U.S. adds 156K jobs; more seeking work
Unemployment rate increases slightly to 5%
WASHINGTON — U.S. employers added a decent 156,000 jobs in September, even while an influx of job seekers lifted the unemployment rate slightly to 5 percent. The rise in people seeking work is an encouraging sign that Americans are more optimistic about their prospects.
The job gain last month, though modest, suggested that the U.S. economy remains steady if not particularly strong. Wages also rose and are now increasing at a healthier pace than they were earlier in the economic recovery — a trend that may be drawing more people into the job market to look for work.
For much of the recovery, the proportion of Ameri- Stocks edged up early after Friday’s jobs report, but the market quickly dropped later. cans who either had a job or were looking for one had been declining as an aging population led to many retirements. Many of the unemployed also grew discouraged about their pro- spects. Others stayed in school or remained at home caring for relatives.
Yet in the past year, the proportion of adults either working or looking for work has risen from a 40-year low of 62.4 percent to 62.9 percent. That is still far below pre-recession levels. But the proportion has increased even while many people in the vast baby boom generation have been retiring.
So far this year, job growth has averaged 178,000 a month, down from last year’s pace of 229,000. Still, hiring even at this year’s level is enough to lower the unemployment rate over time. And economists have been expecting the pace of job growth to slow as the supply of unemployed workers declines.
The September hiring figures will probably keep the Federal Reserve on track to raise the short-term interest rate it controls by December, economists said. After seven years of pinning that rate at a record low near zero to try to spur more borrowing and spending, the Fed raised its rate modestly in December. It has not acted since.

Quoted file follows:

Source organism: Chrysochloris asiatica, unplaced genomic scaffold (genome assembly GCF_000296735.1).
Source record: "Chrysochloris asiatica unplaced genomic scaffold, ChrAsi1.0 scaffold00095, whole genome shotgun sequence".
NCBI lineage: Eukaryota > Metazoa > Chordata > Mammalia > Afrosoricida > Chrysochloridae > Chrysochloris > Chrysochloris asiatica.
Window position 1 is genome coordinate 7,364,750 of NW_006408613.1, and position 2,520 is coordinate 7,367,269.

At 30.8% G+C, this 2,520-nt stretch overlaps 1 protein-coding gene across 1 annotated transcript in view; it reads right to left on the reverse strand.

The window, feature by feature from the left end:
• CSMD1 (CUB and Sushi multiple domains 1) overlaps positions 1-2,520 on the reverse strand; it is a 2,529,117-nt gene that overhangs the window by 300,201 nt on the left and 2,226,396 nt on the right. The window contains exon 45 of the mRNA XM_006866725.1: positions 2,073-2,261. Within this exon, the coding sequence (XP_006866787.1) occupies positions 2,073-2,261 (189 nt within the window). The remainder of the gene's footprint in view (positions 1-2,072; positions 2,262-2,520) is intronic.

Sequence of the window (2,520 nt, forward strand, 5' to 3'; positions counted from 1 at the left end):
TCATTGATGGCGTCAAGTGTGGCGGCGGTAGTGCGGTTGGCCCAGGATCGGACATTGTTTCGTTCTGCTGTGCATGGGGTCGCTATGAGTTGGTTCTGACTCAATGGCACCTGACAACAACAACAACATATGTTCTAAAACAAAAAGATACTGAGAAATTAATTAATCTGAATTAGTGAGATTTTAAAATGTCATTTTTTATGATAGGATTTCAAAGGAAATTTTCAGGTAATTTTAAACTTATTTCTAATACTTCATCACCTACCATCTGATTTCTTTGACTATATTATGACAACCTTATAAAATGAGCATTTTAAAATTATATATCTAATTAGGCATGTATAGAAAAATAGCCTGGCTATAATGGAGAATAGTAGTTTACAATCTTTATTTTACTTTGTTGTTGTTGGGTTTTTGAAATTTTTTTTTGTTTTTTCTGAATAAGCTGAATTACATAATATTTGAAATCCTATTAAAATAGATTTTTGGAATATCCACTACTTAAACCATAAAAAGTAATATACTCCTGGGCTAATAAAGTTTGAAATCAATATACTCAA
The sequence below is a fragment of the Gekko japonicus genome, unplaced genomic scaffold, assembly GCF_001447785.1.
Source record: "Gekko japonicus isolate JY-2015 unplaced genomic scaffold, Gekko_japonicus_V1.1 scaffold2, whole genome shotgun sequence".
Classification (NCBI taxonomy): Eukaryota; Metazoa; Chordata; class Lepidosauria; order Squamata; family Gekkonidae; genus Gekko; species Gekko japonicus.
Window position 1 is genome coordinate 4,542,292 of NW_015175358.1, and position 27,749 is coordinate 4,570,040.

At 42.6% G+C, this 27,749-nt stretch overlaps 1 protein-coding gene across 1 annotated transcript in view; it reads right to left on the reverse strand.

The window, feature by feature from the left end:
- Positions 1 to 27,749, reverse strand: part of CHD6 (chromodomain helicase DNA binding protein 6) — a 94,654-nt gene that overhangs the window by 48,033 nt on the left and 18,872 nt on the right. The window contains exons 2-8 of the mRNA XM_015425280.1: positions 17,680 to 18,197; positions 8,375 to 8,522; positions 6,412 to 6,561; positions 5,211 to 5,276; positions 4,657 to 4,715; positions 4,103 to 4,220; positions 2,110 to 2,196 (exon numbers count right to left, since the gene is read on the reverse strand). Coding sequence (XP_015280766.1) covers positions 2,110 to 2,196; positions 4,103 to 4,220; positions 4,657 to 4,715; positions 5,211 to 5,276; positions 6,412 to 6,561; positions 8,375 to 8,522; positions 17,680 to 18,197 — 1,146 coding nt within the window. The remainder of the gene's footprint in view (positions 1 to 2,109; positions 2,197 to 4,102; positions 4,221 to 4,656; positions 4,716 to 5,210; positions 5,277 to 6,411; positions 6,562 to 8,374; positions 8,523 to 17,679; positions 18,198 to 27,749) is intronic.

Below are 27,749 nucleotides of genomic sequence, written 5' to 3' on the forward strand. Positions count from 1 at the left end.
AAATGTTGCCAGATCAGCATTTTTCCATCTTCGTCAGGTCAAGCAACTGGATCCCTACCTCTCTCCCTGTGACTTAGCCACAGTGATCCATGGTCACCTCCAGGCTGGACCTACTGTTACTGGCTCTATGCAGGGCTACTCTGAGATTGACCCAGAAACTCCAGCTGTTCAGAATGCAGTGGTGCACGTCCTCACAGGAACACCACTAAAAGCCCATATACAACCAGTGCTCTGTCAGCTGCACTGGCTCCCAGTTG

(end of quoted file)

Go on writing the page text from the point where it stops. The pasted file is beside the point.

“The September payroll report was a decent report that shows moderate job growth continues,” Scott Anderson, chief economist at Bank of the West, wrote in a note. “In many ways, it was a ‘Goldilocks’ number — not too hot or not too cold — for the market and the Fed.”
The stock market edged up in early trading after the jobs report. But it quickly turned lower and remained down for the rest of the day. Suppliers of basic materials and industrial companies lost the most. Friday marked the market’s first weekly decline in a month.
Friday’s report comes a month before voters will decide a presidential election in which the two major nominees have sketched out conflicting views of the economy’s health.
In September, average hourly pay rose 6 cents to $25.79 and is now up 2.6 percent from a year ago. That’s better than the gains for most of the seven-year economic recovery, during which pay has increased at a tepid pace of about 2 percent a year. The pay increases, modest as they are, suggest that many employers are being forced to pay more to attract workers.